After playing out his NCAA career for the Illini at the 2008 Rose Bowl, Weil was secretly being coveted by at least one NFL coach who thought he was special. Though with the Tampa Bay Buccaneers as their running backs/assistant head coach at the time, Art Valero, who now holds the same title with the Rams, recalls seeing Weil and thinking that he may have the stuff it takes to compete in the NFL.

“What’s incredible is that the college season is at the same time as ours and because of that, you only get glimpses of people during the course of the season while they are on television … I was watching this kid (Weil) and said that’s someone who’s interesting,” Valero said. “I knew he was someone who, once we got to the evaluation process, I needed to keep an eye on and look out for. That’s because not a lot of fullbacks are invited to the combine and you have to go out and find them. They just don’t run the fullback in college offenses anymore.”

Eventually, Valero’s interest in Weil and former Illini running back Rashard Mendenhall (now with the Pittsburgh Steelers) came together at one practice. Mendenhall was getting eyed up for his 1,681 yard, 17 TD running back season and Weil for the job he did in blocking for him.

“I have a couple of friends on the Illinois staff and had the chance to bounce some things off of them and talked about Russ. Then, when I went up to work out Mendenhall and Russ worked out as well,” Valero said. “He caught everything thrown to him, both good balls and bad balls, balls off the ground, balls over his head.”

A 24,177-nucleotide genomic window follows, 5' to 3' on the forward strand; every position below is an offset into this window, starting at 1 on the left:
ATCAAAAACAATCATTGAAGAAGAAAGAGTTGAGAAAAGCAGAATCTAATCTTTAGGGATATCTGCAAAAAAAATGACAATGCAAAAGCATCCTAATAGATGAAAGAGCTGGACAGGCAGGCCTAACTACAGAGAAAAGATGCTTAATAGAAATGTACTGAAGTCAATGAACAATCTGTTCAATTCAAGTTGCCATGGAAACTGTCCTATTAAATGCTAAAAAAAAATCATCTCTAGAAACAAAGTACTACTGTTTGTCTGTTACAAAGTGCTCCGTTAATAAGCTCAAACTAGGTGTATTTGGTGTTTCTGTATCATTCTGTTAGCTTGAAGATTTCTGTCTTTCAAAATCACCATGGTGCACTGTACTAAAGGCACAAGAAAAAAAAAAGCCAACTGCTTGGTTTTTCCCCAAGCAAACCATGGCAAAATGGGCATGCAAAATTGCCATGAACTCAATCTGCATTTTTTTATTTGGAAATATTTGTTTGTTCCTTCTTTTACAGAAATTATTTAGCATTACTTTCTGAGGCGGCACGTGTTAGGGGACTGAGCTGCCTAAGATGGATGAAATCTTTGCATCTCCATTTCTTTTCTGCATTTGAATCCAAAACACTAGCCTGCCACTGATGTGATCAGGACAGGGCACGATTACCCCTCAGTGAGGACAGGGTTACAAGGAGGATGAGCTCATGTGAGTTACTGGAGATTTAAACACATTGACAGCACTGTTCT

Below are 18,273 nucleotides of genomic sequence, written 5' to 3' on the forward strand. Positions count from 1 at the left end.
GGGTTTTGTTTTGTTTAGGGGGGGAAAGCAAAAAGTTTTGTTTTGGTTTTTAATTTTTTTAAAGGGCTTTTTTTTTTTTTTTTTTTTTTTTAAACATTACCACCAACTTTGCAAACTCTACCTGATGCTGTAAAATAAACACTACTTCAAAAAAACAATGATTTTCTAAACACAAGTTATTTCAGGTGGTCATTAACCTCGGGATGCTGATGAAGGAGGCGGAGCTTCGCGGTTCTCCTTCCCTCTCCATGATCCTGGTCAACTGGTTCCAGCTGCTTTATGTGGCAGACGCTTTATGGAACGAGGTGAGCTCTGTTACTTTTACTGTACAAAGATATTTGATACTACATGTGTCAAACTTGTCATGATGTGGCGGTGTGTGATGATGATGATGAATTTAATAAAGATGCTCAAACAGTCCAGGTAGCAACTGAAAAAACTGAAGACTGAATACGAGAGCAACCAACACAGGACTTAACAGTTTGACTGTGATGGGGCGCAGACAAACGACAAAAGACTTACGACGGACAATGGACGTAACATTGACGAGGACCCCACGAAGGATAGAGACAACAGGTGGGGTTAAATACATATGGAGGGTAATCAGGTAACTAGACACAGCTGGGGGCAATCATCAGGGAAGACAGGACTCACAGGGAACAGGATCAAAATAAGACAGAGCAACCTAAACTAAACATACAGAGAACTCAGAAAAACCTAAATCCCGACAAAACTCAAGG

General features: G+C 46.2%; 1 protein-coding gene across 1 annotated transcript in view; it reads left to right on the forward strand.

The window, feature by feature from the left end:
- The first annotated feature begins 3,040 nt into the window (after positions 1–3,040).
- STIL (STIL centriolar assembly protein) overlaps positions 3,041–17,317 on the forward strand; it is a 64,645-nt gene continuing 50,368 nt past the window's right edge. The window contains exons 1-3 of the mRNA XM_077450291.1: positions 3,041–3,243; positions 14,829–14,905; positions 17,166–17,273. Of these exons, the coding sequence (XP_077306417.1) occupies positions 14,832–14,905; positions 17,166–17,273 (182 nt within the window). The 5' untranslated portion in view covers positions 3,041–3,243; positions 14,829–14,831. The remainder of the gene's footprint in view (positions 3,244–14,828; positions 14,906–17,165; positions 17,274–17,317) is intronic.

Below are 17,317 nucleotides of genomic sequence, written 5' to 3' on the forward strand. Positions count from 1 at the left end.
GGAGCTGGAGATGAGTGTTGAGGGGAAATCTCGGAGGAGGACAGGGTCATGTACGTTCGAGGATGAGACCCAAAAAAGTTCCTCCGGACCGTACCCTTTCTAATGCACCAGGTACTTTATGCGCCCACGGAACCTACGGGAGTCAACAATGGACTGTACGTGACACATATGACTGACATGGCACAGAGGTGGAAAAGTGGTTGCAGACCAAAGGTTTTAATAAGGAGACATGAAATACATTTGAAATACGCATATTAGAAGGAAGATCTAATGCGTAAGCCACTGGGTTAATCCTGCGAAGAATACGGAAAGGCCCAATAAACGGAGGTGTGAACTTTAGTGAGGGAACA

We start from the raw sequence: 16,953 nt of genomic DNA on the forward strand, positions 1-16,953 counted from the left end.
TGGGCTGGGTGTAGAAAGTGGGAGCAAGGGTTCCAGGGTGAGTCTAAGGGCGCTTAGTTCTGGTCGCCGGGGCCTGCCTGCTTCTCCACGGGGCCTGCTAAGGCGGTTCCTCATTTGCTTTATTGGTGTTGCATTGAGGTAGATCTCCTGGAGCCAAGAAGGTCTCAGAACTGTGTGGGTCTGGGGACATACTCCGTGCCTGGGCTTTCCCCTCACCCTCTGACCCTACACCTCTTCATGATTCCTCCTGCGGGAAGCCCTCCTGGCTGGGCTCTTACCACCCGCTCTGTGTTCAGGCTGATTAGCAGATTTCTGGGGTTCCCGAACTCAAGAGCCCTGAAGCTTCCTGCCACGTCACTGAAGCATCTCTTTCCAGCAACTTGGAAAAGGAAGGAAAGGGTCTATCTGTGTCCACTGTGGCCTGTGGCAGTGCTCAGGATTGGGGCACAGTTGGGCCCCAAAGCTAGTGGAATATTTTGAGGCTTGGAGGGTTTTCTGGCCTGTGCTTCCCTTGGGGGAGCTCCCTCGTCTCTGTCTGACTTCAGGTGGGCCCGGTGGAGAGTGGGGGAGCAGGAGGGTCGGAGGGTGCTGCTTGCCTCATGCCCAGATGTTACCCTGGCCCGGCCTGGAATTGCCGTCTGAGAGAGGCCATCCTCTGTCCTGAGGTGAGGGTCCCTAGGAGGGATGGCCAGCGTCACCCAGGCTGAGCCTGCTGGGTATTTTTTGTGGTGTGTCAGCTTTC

Ohio State-USC is big, but Fresno State-Wisconsin is football life altering

It’s all you could ask of a Saturday night in September in California — two ranked teams playing in front of a packed house, on national television, with huge bowl implications and possibly a national title at stake.

No. 5 Ohio State at No. 1 USC won’t be bad, either.

Wisconsin at Fresno State is going to get stomped on in terms of build-up, sweeping panoramic backdrops, TV analysts and breathless sideline reporter reports.

I’ve just seen Beanie Wells’ right foot and can confirm it’s still attached to his leg!

ABC1 has one game and ESPN2 has the other.

One is glitter; the other ground chuck.

But I’ve been thinking a lot about this: Which game, in terms of the big picture, is really more football life-altering?